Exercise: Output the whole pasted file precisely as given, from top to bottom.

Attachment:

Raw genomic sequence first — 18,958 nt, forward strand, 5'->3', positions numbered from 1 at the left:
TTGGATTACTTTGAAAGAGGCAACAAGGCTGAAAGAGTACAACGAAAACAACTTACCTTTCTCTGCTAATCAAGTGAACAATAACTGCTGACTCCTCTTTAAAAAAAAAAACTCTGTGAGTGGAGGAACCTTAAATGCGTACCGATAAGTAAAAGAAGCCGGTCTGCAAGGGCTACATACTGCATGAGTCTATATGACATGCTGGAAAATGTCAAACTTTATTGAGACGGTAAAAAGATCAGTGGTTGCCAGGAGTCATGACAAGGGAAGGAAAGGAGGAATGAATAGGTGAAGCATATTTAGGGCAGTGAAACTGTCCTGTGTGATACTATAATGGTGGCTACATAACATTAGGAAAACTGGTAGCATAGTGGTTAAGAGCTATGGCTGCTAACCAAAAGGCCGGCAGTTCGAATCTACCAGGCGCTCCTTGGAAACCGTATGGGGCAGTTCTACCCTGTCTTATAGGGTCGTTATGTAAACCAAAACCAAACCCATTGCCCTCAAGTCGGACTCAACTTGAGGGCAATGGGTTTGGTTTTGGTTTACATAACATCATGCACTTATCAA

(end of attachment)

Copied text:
Raw genomic sequence first — 18,958 nt, forward strand, 5'->3', positions numbered from 1 at the left:
TTGGATTACTTTGAAAGAGGCAACAAGGCTGAAAGAGTACAACGAAAACAACTTACCTTTCTCTGCTAATCAAGTGAACAATAACTGCTGACTCCTCTTTAAAAAAAAAAACTCTGTGAGTGGAGGAACCTTAAATGCGTACCGATAAGTAAAAGAAGCCGGTCTGCAAGGGCTACATACTGCATGAGTCTATATGACATGCTGGAAAATGTCAAACTTTATTGAGACGGTAAAAAGATCAGTGGTTGCCAGGAGTCATGACAAGGGAAGGAAAGGAGGAATGAATAGGTGAAGCATATTTAGGGCAGTGAAACTGTCCTGTGTGATACTATAATGGTGGCTACATAACATTAGGAAAACTGGTAGCATAGTGGTTAAGAGCTATGGCTGCTAACCAAAAGGCCGGCAGTTCGAATCTACCAGGCGCTCCTTGGAAACCGTATGGGGCAGTTCTACCCTGTCTTATAGGGTCGTTATGTAAACCAAAACCAAACCCATTGCCCTCAAGTCGGACTCAACTTGAGGGCAATGGGTTTGGTTTTGGTTTACATAACATCATGCACTTATCAA